The Extinct Feathered Creature That Was Named After A Demon

Humans have been inventing monsters for as long as we've been around. Things like demons, dragons, ghouls, and ghosts seem to be carried in our DNA. Some of these monster stories date back to ancient times, long before the invention of written language, passed down through oral traditions, from myth and indigenous religions. Most of these devilish creatures have turned out to be nothing but fantasy, while others seem to have roots in the real world. Creatures like dragons resemble large birds of prey, or giant lizards that can easily take down an adult. Serpent beasts of legend are no less deadly than the giant anacondas of the Amazon. And, of course, the prehistoric creatures that roamed the world millions of years before humans stoked our imaginations, sending most of us running in fear (if we weren't caught and eaten first).

Somewhere, housed inside the walls of Carnegie Museum of Natural History in Pittsburgh and the Marmath Research Foundation in South Dakota, lay the bones of a creature that, to humans, would've looked nothing short of horrific. The stuff of nightmares. Luckily, it died out tens of millions of years ago. We're talking about the demon "bird," Anzu wyliei.

Discovering an ancient monster

The fossilized remains of the first two specimens of this new species of dinosaur, Anzu wyliei, were discovered by private collectors in the fossil-rich Hell Creek Formation in South Dakota, and are the first known specimens of the type, according to Smithsonian. In the overall scheme of things. these two sets of fossils were merely partial skeletons that didn't amount to much more than bits of bones. It was the third fossil, unearthed in the late '90s, that was nearly complete and provided some important discoveries in paleontological science.

The creature is part of the Oviraptoridae family that roamed the Asian and American continents over 60 million years ago. With the discovery of Anzu, scientists have been able to fill in evolutionary gaps within the Oviraptorid evolutionary tree, which might not seem too exciting to someone who isn't really into dinosaurs, but in the world of paleontology, this is a big deal. American oviraptorosaurs aren't found very often, unlike their Asian counterparts, reports National Geographic, and each fossil sheds a little more light into what our world looked like back in the Cretaceous period.

Having a nearly complete skeleton of Anzu has allowed researchers to paint an image of what the creature most likely ate, where it lived, and how it looked. And, honestly, this thing looked terrifying, which is probably why it's been nicknamed "The Chicken from Hell."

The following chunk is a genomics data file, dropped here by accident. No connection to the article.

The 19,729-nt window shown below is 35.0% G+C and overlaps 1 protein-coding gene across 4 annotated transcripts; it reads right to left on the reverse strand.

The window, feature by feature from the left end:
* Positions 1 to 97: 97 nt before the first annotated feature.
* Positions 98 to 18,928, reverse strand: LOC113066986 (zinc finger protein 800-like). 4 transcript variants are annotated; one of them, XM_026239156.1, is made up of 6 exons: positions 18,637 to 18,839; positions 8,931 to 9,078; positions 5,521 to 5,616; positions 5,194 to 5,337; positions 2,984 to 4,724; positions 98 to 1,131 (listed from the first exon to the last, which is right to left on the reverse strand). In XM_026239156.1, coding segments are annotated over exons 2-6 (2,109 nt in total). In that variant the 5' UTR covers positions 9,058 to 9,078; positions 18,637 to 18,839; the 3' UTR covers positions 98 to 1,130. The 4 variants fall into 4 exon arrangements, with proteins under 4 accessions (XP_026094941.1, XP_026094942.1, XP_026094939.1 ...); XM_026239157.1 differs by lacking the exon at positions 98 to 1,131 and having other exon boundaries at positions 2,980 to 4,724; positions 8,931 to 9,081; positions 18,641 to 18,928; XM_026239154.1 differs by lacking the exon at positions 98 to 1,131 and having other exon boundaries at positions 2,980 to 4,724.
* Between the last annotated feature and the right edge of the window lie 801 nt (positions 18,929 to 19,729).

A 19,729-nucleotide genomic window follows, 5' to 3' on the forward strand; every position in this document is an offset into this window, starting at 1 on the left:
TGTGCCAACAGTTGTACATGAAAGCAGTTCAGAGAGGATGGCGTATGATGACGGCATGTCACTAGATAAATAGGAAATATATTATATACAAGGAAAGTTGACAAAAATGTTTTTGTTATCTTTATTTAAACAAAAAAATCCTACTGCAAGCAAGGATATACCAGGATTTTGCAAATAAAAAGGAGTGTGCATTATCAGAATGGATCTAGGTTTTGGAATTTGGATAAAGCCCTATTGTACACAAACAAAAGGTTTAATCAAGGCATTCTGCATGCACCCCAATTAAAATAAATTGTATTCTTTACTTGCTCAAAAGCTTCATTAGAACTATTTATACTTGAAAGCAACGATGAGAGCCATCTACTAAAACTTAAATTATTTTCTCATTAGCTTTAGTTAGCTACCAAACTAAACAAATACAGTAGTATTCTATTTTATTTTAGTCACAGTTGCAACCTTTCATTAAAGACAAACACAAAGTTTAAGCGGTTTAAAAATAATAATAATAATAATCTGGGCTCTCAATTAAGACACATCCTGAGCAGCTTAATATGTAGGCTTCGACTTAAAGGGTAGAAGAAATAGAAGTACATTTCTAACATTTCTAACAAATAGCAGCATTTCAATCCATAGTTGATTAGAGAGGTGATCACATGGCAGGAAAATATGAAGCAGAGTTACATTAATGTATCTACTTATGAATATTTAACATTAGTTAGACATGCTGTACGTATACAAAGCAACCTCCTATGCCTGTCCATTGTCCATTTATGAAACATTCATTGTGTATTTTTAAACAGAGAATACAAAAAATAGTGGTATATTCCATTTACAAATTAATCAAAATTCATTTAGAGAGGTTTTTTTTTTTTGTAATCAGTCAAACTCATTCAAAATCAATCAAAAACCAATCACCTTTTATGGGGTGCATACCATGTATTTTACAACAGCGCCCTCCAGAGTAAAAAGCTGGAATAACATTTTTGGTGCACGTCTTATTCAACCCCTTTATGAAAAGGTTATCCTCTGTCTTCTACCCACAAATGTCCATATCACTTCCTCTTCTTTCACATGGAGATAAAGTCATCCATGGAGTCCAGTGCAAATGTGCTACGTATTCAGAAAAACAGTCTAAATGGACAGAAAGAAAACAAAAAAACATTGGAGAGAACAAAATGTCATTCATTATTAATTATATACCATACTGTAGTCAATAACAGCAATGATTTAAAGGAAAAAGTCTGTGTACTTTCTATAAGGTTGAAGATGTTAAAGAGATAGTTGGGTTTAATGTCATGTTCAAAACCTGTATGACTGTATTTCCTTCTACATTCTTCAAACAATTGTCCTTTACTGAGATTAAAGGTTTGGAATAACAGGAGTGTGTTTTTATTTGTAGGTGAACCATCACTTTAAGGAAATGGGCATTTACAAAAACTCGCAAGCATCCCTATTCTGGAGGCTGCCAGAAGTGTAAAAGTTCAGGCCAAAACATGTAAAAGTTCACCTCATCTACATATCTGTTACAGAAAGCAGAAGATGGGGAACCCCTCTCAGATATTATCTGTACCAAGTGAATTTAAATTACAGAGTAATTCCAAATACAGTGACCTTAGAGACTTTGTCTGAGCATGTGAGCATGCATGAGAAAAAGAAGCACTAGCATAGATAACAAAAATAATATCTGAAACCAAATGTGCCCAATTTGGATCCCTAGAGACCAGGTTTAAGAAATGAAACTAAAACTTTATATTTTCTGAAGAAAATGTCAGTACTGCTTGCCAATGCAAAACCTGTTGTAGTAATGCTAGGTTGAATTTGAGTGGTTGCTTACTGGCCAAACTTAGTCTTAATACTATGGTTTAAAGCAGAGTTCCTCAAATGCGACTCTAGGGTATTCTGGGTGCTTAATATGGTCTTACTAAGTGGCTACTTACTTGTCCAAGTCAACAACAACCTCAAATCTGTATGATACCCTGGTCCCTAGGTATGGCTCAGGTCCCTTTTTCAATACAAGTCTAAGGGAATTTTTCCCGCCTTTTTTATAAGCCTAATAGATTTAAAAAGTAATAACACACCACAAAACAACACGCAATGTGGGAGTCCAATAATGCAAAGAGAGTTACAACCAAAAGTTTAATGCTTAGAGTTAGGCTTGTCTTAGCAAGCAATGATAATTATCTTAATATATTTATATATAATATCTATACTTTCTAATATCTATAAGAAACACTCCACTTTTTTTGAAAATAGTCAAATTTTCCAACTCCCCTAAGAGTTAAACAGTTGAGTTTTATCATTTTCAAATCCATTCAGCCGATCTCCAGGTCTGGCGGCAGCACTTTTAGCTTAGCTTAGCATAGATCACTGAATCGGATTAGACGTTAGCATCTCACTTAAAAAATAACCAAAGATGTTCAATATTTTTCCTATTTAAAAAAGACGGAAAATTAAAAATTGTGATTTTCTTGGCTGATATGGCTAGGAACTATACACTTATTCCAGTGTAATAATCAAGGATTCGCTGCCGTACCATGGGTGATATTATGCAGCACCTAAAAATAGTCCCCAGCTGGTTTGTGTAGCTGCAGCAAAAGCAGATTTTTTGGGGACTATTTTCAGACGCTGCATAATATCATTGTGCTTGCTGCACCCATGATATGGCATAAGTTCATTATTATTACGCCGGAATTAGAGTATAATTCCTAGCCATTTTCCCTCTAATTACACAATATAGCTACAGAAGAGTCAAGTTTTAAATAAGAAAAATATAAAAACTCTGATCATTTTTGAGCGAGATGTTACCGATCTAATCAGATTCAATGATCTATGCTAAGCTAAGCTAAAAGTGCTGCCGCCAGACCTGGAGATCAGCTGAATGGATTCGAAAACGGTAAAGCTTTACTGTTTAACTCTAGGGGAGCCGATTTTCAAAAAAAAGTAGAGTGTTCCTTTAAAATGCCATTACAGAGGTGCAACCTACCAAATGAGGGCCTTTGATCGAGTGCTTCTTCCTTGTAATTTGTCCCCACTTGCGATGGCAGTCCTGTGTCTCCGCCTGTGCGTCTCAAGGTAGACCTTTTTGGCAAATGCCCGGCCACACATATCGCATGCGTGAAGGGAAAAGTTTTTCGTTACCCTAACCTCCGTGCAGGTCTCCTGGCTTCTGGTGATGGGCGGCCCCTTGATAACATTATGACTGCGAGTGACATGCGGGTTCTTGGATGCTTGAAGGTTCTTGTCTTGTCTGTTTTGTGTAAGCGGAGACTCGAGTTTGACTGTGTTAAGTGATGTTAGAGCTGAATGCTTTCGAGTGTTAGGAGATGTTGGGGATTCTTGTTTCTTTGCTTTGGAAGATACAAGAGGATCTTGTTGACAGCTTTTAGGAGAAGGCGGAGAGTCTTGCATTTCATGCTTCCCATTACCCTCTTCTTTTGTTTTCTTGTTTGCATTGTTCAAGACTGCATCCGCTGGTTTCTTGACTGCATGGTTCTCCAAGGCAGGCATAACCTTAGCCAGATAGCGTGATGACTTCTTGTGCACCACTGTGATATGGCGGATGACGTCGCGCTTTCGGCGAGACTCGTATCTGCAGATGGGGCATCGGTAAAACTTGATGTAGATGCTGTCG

The Chicken from Hell

Imagine, if you will, a dinosaur that walks on two legs and stands around twice the height of a human being. Now give it a razor-sharp beak. The legs are reminiscent of the flightless birds we see today, according to National Geographic – think ostrichThey're long, slender, fast, and powerful. This bird, though, isn't quite a bird yet; Matt Lamanna, a paleontologist from the Carnegie Museum of Natural History, once called the Anzu "as close as you can get to a bird without being a bird." Sure, most people don't find the birds of today to be terrifying monsters, but that's because for the most part, they're much smaller than we are. If you imagine yourself as a rabbit being taken down by a hawk, you'd change your mind.

The creature, according to Smithsonian, was covered in feathers, much like today's birds, but it had some distinct dinosaur characteristics. For one, it had a tail. It wasn't a long tail, but it was there. Then come the arms. Here's where this almost-bird gets even more wicked. This creature's arms, much like its legs, were long and slender. The hands, as National Geographic describes, are broad, while the fingers are tipped with curved claws so it can grapple with smaller animals and shove them through that cutting beak. The animal is believed to have been an omnivore, so many unsuspecting creatures probably met their ends to those claws and beaks.

A Mesopotamian demon

The scientific name for this "Chicken from Hell," Anzu wyliei, has interesting origins. "Wyliei" comes from the grandson of someone who donated a bunch of money to the Carnegie Museum, according to National Geographic. "Anzu," on the other hand, is the name of an ancient Mesopotamian demon. It kind of resembles the newly discovered dinosaur, but only very, very loosely. Like, they're both kind of birds, and that's pretty much it.

In mythology, the Anzu demon is a wild creature that's part lion and part bird, similar to the griffin of European mythology. According to the Open Richly Annotated Cuneiform Corpus project that studies Mesopotamian cuneiform, Anzu is a beast that can be tamed by the gods as a sort battle pet, if you will — a divine Pokemon. It's been shown on ancient tablets locked in battle with gods, so the thing is clearly powerful. They're winged and feathered, but the stone images of these fearsome beasts tend to show them as quadrupedal. There are some similarities with the Anzu dinosaur, one being inhuman power. Honestly, we wouldn't mess with either of these monsters.